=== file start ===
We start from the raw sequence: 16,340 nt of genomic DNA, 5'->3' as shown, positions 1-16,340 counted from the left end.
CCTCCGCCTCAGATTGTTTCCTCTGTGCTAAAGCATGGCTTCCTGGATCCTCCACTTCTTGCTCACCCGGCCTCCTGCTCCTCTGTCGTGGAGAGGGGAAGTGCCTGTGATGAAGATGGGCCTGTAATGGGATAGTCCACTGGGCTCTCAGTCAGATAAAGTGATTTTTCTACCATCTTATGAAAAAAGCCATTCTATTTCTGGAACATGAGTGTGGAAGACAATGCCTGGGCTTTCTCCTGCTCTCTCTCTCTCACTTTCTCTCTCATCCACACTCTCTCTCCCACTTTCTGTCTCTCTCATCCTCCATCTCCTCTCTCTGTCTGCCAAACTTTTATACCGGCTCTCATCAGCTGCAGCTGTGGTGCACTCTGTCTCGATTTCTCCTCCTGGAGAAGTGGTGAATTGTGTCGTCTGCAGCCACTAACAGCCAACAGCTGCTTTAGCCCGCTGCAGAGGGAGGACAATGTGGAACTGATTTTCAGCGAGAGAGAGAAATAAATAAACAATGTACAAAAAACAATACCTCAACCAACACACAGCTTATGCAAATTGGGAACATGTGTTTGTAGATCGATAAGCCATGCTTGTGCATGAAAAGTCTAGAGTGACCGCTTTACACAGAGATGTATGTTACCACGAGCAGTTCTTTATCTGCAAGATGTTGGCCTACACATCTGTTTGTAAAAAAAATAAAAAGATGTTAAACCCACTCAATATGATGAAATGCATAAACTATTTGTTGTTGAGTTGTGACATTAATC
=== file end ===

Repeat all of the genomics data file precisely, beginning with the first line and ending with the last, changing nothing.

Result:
We start from the raw sequence: 16,340 nt of genomic DNA, 5'->3' as shown, positions 1-16,340 counted from the left end.
CCTCCGCCTCAGATTGTTTCCTCTGTGCTAAAGCATGGCTTCCTGGATCCTCCACTTCTTGCTCACCCGGCCTCCTGCTCCTCTGTCGTGGAGAGGGGAAGTGCCTGTGATGAAGATGGGCCTGTAATGGGATAGTCCACTGGGCTCTCAGTCAGATAAAGTGATTTTTCTACCATCTTATGAAAAAAGCCATTCTATTTCTGGAACATGAGTGTGGAAGACAATGCCTGGGCTTTCTCCTGCTCTCTCTCTCTCACTTTCTCTCTCATCCACACTCTCTCTCCCACTTTCTGTCTCTCTCATCCTCCATCTCCTCTCTCTGTCTGCCAAACTTTTATACCGGCTCTCATCAGCTGCAGCTGTGGTGCACTCTGTCTCGATTTCTCCTCCTGGAGAAGTGGTGAATTGTGTCGTCTGCAGCCACTAACAGCCAACAGCTGCTTTAGCCCGCTGCAGAGGGAGGACAATGTGGAACTGATTTTCAGCGAGAGAGAGAAATAAATAAACAATGTACAAAAAACAATACCTCAACCAACACACAGCTTATGCAAATTGGGAACATGTGTTTGTAGATCGATAAGCCATGCTTGTGCATGAAAAGTCTAGAGTGACCGCTTTACACAGAGATGTATGTTACCACGAGCAGTTCTTTATCTGCAAGATGTTGGCCTACACATCTGTTTGTAAAAAAAATAAAAAGATGTTAAACCCACTCAATATGATGAAATGCATAAACTATTTGTTGTTGAGTTGTGACATTAATC